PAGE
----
The rising cost of scrapbook supplies is something you are likely to hear come up in conversation with any group of scrapbook enthusiasts. I always stop the conversation when it heads in this direction though, and remind everyone that the cost of scrapbooking does not have to be a budget breaker, and that it really is an affordable hobby. It might take a bit of ingenuity on the scrappers part, but the quality and uniqueness of ones layouts do not even need to be diminished just because of budget restraints.
Consider the amount of supplies that the average scrapper already owns. Scrapbooking can be addictive and it is commonplace to walk into one persons scrap area, or open up their tote of supplies, and discover enough supplies to keep that scrapper in pages for years to come, even if they never bought another single embellishment or piece of paper. I have been in some scrap rooms, mind you owned by a single scrapbooker, and felt as if I had walked into a dream store that I had just discovered. Sure, they might run out of adhesives, or some other consumable, but for the few dollars to replace those, no other money need be spent for a long, and I mean very long time to come. This is so common actually, that it is ordinary to see no buying threads on online groups, where someone will post to see how many layouts they can accomplish before they need to buy anything new or replace something that has been used up.
In addition, for those of us who do not have that many supplies, scrapping within a tight budget is still possible. Consider some of what we might have already in our homes, and other places, that we overlook when it comes to thinking about using on layouts.
Other craft supplies
As someone who crochets, cross-stitches, paints, and does a myriad of other crafts depending on the season and what I am in the mood to do, I actually have tidbits of various craft items tucked away in drawers and closets. I now try to look through these when I need something before I run out and buy. Fabric from your sewing supplies is always a beautiful addition to a layout, or even sewing directly onto the paper itself.
I cannot even begin to count the times I have found that perfect little whatever it is amidst my junk drawer mess, or found the perfect embellishment within my husband's tool shop. Do be careful about things being acid free, etc., but when in doubt, I just try to use the item creatively. For example, I wanted to use a couple very think metal spacers on a layout, and I was concerned about rust. To make it not such an issue, I made sure to adhere them away from the photos that I used.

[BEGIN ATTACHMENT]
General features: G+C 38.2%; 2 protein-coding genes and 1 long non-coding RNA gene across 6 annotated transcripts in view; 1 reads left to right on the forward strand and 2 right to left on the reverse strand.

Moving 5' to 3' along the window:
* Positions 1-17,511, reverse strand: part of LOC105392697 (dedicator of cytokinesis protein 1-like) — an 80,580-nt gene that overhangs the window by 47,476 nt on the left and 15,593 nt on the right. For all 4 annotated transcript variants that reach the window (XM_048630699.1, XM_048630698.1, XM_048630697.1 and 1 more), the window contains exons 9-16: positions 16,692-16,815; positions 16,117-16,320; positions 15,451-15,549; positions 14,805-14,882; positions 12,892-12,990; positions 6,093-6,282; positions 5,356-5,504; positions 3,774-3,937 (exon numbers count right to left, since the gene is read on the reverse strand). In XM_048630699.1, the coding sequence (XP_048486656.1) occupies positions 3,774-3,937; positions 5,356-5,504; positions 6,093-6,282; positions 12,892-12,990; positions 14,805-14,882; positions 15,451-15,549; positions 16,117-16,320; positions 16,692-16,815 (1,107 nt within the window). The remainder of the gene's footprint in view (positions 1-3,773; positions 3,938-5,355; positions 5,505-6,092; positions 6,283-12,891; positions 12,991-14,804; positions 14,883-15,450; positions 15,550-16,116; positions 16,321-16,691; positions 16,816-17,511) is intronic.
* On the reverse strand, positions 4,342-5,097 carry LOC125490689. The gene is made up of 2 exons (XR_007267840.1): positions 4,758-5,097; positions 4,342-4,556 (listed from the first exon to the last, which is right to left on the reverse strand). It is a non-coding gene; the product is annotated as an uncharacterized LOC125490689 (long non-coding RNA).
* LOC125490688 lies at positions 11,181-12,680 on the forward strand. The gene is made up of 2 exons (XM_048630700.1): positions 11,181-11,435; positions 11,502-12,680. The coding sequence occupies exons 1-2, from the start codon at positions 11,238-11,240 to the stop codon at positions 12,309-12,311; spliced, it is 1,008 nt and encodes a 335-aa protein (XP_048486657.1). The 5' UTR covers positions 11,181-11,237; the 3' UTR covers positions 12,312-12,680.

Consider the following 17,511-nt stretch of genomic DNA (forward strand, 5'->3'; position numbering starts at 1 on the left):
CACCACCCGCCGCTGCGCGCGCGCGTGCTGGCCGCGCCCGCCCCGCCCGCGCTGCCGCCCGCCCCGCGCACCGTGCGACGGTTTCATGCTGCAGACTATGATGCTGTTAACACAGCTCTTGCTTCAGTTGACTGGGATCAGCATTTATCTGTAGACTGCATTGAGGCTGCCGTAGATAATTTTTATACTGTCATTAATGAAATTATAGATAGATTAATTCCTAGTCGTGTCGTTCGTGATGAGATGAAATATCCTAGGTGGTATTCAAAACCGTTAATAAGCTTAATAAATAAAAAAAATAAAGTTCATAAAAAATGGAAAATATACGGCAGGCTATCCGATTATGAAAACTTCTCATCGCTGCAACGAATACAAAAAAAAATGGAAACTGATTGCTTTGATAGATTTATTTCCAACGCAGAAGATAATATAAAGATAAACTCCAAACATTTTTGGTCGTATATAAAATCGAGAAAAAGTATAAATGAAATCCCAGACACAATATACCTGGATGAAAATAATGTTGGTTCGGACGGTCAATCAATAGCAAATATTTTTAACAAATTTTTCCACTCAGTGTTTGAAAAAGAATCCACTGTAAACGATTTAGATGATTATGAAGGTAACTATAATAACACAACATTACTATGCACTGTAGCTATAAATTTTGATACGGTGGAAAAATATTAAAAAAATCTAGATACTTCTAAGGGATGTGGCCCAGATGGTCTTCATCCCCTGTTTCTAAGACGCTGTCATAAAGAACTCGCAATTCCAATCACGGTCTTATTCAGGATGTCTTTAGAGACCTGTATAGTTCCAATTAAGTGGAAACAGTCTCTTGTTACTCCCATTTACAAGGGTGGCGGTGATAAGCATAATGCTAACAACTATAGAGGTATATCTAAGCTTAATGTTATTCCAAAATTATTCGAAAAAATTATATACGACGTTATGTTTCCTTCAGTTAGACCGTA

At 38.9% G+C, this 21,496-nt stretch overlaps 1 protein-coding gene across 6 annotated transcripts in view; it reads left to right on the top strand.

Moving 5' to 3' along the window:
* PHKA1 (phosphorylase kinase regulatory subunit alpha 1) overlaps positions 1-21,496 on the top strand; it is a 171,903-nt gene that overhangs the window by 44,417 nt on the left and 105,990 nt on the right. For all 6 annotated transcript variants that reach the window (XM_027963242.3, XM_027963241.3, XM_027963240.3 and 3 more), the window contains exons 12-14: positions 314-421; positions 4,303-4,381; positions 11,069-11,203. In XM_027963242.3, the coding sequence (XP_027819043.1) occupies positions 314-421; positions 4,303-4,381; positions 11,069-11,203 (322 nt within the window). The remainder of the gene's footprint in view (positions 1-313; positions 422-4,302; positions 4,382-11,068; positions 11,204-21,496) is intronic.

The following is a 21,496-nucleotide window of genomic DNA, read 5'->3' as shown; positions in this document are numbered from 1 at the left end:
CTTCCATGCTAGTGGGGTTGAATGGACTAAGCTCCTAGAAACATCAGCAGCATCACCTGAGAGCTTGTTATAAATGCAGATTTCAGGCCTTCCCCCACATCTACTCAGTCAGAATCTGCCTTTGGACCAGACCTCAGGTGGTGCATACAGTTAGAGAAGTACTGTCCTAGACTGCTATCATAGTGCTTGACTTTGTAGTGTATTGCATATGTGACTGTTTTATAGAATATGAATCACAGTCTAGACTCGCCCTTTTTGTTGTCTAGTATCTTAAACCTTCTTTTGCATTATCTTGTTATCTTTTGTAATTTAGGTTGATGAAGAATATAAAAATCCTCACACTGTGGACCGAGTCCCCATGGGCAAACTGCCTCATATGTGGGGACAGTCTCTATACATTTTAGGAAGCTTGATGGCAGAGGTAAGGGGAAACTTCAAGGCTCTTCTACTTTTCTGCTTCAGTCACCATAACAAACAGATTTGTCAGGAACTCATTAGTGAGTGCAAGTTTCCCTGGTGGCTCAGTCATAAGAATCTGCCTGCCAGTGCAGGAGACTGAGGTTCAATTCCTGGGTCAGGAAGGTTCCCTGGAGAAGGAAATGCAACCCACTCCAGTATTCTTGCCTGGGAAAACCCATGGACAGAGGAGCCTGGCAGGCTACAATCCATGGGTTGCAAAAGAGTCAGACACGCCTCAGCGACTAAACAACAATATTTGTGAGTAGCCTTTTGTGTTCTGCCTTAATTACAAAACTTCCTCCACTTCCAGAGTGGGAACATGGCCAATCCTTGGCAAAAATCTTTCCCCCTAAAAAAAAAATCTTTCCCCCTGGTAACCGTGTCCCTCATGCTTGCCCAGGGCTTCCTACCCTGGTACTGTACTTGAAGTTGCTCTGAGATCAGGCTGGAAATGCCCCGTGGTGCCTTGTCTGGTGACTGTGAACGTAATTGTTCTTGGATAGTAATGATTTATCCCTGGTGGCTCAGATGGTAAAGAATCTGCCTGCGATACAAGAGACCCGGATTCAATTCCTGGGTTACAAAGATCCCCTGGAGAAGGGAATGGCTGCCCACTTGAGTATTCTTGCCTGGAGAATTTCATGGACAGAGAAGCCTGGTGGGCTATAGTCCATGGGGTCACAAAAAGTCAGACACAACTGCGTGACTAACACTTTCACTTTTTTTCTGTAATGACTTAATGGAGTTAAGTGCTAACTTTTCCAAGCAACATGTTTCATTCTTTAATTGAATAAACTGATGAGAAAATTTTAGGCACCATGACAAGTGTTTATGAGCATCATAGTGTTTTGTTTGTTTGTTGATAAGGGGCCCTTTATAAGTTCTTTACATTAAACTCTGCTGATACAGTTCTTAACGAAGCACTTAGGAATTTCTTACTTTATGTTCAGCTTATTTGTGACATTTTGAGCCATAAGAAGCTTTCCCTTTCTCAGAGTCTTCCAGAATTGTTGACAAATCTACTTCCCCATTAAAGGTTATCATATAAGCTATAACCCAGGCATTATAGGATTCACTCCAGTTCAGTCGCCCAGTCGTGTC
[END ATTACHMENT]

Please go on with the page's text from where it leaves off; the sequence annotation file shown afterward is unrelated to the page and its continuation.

Second Hand Stores
I have purchased everything from bottles filled with buttons to my newest acquisition, a Spiro graph, at a local second hand shop. Prices are always rock bottom, and not knowing what you might find can really get your creativity flowing when you do discover something. For example, I had never really given any thought to using a Spiro graph to make embellishments or to decorate backgrounds until I saw one sitting on a shelf with a mass of other toys. The minute I saw it though, my mind started filling with all sorts of ideas.
From paperclips to index cards, your desk is a wealth of scrapping supplies just waiting to be put to use multitasking for both work and imaginative fun. I actually keep a small glass candle cup on the back of my desk, and whenever I come across something that I think I might use, I toss it in it.
Your Own Photographs
How often have you looked through your stash of photos or files of them on your computer, and passed over a photograph as being nice, but not scrap worthy. What if you printed it and used it for a background, or cut it into strips to use as a border for another photo or phrase. For example, I had about a dozen photos of a beautiful sunset from a weekend getaway. After I scrapped the weekend getaway, I kept looking past the remaining photos. Then one day, when I was working on another layout that had very little color, and could not find much to sue to liven it up, I remembered the extra sunsets. I ended up taking two of them, and cutting them into strips to frame both the picture and a small phrase. It both livened up the layout, at no additional cost to me, and used up something that would have likely just sat in my photo folder forever, unused. To use a photo as a background image, just scan in to your computer, and in a graphics program, adjust the size of it to fill the sheet of paper that it will be printed on. You can even lower the opacity of it, or change the colors, even alter it to black and white or sepia tones for example. If you do not have a graphics program, there are free ones available online. A favorite of mine is Picasa that is put out by Google.
Be inventive and consider the possibility of almost anything you come across in your daily tasks. Some of the most ordinary items make some of the most awesome scrap supplies. It just takes some artistic creativity to recognize them sometimes!